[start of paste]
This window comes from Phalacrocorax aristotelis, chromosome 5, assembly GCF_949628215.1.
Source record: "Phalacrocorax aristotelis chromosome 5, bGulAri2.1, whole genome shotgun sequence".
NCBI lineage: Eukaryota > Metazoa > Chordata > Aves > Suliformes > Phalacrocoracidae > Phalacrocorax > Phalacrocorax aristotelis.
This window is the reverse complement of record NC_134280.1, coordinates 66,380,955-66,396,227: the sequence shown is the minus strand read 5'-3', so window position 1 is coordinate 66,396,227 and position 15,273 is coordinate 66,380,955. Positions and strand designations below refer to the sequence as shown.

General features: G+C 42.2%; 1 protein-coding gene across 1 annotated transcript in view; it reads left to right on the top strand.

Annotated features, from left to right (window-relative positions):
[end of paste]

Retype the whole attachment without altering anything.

This window comes from Phalacrocorax aristotelis, chromosome 5, assembly GCF_949628215.1.
Source record: "Phalacrocorax aristotelis chromosome 5, bGulAri2.1, whole genome shotgun sequence".
NCBI lineage: Eukaryota > Metazoa > Chordata > Aves > Suliformes > Phalacrocoracidae > Phalacrocorax > Phalacrocorax aristotelis.
This window is the reverse complement of record NC_134280.1, coordinates 66,380,955-66,396,227: the sequence shown is the minus strand read 5'-3', so window position 1 is coordinate 66,396,227 and position 15,273 is coordinate 66,380,955. Positions and strand designations below refer to the sequence as shown.

General features: G+C 42.2%; 1 protein-coding gene across 1 annotated transcript in view; it reads left to right on the top strand.

Annotated features, from left to right (window-relative positions):